Gustave Ferrari (1872-1948) was born in Geneva, Switzerland. He studied organ at the Geneva Conservatory and the Paris Conservatoire. He held a number of organist positions in Geneva before moving to London, England. In London he was a successful pianist and conductor. He was introduced to Mme Yvette Guilbert and became her accompanist. He accompanied her to New York and remained in the U.S. the remainder of his life. He was a musical director for stage works and was conductor of the Manhattan Opera House. He specialized in presenting recitals with various vocalists. He contributed to the 1906 “Grove’s Dictionary of Music and Musicians” and had a small role in the 1936 film “Men of Yesterday.” His compositions include incidental music for stage works, songs, organ, violin and piano pieces, choruses, and arrangements of folk songs.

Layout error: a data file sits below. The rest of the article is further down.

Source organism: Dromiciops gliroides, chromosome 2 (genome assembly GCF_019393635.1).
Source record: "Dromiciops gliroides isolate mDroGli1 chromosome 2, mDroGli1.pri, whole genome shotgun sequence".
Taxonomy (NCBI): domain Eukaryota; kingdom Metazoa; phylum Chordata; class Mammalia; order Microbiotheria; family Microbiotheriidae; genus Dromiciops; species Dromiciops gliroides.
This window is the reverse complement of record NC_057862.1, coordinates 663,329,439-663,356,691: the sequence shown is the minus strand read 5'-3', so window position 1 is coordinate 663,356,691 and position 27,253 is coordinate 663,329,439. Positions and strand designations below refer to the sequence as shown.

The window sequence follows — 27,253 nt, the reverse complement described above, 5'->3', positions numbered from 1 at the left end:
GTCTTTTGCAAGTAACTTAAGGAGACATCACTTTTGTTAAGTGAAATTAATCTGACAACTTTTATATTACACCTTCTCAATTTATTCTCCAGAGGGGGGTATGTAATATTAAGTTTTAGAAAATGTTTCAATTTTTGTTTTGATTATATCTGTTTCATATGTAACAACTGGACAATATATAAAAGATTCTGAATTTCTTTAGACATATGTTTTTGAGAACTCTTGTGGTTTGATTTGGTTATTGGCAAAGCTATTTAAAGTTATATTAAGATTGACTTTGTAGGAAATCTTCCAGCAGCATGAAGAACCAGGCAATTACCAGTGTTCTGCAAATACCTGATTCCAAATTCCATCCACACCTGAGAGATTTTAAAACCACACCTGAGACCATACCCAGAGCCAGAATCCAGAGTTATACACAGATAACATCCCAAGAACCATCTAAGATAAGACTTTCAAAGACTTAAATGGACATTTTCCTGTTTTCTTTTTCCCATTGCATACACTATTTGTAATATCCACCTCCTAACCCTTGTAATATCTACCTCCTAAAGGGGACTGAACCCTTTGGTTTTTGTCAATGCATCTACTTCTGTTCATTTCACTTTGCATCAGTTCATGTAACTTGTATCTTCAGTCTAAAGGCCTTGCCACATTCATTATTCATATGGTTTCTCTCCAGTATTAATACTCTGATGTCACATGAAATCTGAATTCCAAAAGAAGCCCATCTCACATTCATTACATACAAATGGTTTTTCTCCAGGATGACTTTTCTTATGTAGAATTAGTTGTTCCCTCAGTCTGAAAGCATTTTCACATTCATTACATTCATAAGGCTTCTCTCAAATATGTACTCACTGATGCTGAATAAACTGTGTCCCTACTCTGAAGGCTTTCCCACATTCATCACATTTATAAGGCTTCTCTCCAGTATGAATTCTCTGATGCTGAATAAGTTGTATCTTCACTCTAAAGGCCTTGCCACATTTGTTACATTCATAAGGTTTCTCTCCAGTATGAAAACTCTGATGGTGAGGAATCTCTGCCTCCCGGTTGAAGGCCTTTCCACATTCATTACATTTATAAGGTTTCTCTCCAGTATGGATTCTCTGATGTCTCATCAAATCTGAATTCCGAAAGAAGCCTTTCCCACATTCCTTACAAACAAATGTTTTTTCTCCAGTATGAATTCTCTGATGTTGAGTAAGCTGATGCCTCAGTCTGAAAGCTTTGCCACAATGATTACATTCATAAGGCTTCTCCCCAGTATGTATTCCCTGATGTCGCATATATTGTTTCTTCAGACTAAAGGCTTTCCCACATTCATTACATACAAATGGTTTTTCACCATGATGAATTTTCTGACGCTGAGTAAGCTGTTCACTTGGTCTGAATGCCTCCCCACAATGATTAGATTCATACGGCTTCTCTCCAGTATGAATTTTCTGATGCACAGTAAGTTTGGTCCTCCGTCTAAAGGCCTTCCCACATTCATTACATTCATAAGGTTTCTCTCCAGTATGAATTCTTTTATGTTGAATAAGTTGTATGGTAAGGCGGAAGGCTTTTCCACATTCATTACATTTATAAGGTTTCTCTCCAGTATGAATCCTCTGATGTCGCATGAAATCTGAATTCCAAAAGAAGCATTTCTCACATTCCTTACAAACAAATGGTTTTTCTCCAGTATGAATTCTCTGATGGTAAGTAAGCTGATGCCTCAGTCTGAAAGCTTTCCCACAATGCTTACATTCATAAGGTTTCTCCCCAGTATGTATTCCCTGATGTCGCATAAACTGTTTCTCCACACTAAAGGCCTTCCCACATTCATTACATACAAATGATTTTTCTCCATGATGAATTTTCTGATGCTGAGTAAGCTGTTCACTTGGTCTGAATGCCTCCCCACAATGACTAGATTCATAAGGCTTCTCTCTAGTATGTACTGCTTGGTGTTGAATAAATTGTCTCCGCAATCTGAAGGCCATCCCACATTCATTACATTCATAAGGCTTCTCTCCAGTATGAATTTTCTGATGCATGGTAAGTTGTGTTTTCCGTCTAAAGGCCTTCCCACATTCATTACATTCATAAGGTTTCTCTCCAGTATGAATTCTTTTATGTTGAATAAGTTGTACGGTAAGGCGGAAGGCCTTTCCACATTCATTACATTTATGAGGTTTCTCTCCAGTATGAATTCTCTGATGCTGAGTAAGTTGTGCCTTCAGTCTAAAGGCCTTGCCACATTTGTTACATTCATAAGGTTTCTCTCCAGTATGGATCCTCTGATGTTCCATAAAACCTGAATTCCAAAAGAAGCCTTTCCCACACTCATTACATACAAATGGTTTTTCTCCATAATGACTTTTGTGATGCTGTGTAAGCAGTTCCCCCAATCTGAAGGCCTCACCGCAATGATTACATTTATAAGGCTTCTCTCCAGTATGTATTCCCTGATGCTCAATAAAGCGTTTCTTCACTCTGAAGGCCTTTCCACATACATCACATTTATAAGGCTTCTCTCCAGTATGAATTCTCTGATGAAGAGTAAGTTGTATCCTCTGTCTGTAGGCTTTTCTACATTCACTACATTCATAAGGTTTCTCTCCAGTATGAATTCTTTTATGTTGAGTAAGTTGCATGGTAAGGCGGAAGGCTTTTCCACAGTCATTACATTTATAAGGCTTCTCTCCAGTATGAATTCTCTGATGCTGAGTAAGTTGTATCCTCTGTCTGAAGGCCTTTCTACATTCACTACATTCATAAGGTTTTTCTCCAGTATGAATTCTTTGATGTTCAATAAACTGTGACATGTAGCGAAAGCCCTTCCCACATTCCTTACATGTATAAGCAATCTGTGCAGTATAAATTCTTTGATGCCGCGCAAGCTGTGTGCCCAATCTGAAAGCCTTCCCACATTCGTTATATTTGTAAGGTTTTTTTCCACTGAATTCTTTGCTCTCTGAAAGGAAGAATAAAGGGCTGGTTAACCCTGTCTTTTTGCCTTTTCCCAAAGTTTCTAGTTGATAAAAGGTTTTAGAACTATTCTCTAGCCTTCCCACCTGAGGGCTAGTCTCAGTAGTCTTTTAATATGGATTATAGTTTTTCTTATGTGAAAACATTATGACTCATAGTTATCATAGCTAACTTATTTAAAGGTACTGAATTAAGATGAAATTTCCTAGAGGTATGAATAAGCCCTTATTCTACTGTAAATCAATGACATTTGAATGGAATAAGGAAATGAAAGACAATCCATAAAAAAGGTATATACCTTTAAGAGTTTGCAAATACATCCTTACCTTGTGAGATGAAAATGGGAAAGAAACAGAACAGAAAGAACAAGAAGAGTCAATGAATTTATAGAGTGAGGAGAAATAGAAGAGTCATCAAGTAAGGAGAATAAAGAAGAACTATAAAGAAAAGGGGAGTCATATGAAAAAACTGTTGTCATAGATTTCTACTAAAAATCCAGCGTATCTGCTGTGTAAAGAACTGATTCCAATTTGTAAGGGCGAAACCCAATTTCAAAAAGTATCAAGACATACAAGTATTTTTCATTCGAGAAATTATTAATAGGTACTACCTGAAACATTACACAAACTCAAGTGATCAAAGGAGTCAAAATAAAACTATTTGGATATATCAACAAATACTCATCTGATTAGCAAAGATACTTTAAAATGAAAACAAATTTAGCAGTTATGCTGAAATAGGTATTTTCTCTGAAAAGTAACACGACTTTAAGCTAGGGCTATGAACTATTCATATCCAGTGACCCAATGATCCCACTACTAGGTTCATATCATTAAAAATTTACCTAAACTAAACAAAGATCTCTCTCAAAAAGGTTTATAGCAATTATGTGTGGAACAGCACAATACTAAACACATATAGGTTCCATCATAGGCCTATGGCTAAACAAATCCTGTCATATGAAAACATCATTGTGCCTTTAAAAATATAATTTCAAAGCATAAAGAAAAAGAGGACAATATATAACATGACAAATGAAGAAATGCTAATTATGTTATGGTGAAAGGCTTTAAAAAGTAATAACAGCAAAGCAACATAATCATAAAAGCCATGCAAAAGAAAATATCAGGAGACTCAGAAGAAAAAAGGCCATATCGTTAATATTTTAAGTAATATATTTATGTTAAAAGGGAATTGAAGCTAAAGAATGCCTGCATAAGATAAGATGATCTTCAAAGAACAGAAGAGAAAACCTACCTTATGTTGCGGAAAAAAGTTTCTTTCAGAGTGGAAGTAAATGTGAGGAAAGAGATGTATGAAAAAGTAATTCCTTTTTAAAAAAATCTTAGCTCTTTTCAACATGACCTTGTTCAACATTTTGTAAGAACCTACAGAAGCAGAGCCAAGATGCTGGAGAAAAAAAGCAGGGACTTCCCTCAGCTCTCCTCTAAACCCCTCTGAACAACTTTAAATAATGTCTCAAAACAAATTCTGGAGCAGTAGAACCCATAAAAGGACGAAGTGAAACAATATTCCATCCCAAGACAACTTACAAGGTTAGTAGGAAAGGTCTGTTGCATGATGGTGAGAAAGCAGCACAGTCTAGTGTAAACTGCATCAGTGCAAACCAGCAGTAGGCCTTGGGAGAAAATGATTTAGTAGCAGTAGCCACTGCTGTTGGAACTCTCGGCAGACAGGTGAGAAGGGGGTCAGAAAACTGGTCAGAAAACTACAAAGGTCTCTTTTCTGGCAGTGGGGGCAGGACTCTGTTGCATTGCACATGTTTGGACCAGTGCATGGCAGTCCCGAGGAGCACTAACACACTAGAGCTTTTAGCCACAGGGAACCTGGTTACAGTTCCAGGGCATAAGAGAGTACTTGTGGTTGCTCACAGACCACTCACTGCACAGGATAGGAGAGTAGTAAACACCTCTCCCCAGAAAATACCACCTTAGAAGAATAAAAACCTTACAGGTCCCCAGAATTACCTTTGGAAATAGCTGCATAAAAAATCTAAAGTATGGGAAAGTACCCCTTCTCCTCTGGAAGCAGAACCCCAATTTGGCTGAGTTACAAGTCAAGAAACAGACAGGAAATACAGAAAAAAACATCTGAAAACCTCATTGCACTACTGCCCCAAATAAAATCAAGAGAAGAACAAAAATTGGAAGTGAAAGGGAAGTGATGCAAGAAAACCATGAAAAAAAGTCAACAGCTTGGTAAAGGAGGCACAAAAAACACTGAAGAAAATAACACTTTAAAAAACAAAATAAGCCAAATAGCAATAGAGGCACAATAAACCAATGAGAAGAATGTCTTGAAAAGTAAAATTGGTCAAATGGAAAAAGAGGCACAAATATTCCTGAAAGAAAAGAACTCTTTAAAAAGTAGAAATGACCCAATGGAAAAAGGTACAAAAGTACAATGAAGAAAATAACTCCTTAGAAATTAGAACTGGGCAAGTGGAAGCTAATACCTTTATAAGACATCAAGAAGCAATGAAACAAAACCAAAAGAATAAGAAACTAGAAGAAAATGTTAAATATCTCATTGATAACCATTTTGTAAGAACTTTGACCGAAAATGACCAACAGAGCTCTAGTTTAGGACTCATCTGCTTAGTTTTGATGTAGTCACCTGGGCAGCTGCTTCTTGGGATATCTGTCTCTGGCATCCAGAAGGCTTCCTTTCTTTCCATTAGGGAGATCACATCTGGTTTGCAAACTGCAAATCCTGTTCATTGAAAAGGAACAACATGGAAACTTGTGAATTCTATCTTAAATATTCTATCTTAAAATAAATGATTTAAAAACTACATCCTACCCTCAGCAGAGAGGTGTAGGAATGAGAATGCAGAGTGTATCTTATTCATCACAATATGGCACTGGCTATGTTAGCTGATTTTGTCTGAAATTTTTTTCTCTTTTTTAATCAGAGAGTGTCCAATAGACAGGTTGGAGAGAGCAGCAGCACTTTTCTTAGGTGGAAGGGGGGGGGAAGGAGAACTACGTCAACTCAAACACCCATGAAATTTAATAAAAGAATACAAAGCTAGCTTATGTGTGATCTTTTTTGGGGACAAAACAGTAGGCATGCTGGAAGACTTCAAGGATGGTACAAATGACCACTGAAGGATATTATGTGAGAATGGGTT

All are mixed chorus unless noted; some contain divisi.